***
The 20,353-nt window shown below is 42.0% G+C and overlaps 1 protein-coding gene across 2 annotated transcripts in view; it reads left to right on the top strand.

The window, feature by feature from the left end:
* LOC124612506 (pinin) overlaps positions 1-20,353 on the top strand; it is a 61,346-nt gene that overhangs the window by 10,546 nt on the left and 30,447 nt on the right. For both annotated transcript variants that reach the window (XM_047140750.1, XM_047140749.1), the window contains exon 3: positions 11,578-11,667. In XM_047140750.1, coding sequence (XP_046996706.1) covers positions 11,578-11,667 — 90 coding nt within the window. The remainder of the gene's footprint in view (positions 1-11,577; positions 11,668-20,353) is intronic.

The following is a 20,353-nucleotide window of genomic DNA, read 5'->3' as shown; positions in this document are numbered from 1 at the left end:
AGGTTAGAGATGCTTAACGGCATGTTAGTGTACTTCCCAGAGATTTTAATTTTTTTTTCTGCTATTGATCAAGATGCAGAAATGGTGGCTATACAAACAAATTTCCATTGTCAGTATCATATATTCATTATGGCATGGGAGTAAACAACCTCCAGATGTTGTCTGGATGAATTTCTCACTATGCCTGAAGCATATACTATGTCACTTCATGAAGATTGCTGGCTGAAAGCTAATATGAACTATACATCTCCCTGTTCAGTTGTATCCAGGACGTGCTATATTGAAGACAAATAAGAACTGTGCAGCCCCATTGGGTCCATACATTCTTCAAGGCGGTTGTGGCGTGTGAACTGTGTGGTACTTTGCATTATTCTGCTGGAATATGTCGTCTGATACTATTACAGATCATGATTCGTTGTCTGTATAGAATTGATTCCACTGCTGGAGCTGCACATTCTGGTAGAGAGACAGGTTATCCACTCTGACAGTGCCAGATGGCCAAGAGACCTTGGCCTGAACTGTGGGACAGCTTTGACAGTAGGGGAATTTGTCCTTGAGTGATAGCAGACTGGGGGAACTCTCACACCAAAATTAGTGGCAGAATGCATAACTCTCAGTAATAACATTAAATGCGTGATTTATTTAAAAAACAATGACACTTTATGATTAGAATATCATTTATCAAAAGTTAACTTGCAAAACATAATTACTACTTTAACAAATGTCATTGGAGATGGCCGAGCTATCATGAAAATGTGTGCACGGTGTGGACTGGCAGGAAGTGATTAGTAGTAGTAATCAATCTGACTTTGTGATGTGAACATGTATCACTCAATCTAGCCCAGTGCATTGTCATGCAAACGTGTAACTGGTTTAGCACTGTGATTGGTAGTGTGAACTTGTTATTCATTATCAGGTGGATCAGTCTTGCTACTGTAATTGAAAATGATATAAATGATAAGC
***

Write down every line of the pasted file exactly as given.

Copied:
The 20,353-nt window shown below is 42.0% G+C and overlaps 1 protein-coding gene across 2 annotated transcripts in view; it reads left to right on the top strand.

The window, feature by feature from the left end:
* LOC124612506 (pinin) overlaps positions 1-20,353 on the top strand; it is a 61,346-nt gene that overhangs the window by 10,546 nt on the left and 30,447 nt on the right. For both annotated transcript variants that reach the window (XM_047140750.1, XM_047140749.1), the window contains exon 3: positions 11,578-11,667. In XM_047140750.1, coding sequence (XP_046996706.1) covers positions 11,578-11,667 — 90 coding nt within the window. The remainder of the gene's footprint in view (positions 1-11,577; positions 11,668-20,353) is intronic.

The following is a 20,353-nucleotide window of genomic DNA, read 5'->3' as shown; positions in this document are numbered from 1 at the left end:
AGGTTAGAGATGCTTAACGGCATGTTAGTGTACTTCCCAGAGATTTTAATTTTTTTTTCTGCTATTGATCAAGATGCAGAAATGGTGGCTATACAAACAAATTTCCATTGTCAGTATCATATATTCATTATGGCATGGGAGTAAACAACCTCCAGATGTTGTCTGGATGAATTTCTCACTATGCCTGAAGCATATACTATGTCACTTCATGAAGATTGCTGGCTGAAAGCTAATATGAACTATACATCTCCCTGTTCAGTTGTATCCAGGACGTGCTATATTGAAGACAAATAAGAACTGTGCAGCCCCATTGGGTCCATACATTCTTCAAGGCGGTTGTGGCGTGTGAACTGTGTGGTACTTTGCATTATTCTGCTGGAATATGTCGTCTGATACTATTACAGATCATGATTCGTTGTCTGTATAGAATTGATTCCACTGCTGGAGCTGCACATTCTGGTAGAGAGACAGGTTATCCACTCTGACAGTGCCAGATGGCCAAGAGACCTTGGCCTGAACTGTGGGACAGCTTTGACAGTAGGGGAATTTGTCCTTGAGTGATAGCAGACTGGGGGAACTCTCACACCAAAATTAGTGGCAGAATGCATAACTCTCAGTAATAACATTAAATGCGTGATTTATTTAAAAAACAATGACACTTTATGATTAGAATATCATTTATCAAAAGTTAACTTGCAAAACATAATTACTACTTTAACAAATGTCATTGGAGATGGCCGAGCTATCATGAAAATGTGTGCACGGTGTGGACTGGCAGGAAGTGATTAGTAGTAGTAATCAATCTGACTTTGTGATGTGAACATGTATCACTCAATCTAGCCCAGTGCATTGTCATGCAAACGTGTAACTGGTTTAGCACTGTGATTGGTAGTGTGAACTTGTTATTCATTATCAGGTGGATCAGTCTTGCTACTGTAATTGAAAATGATATAAATGATAAGC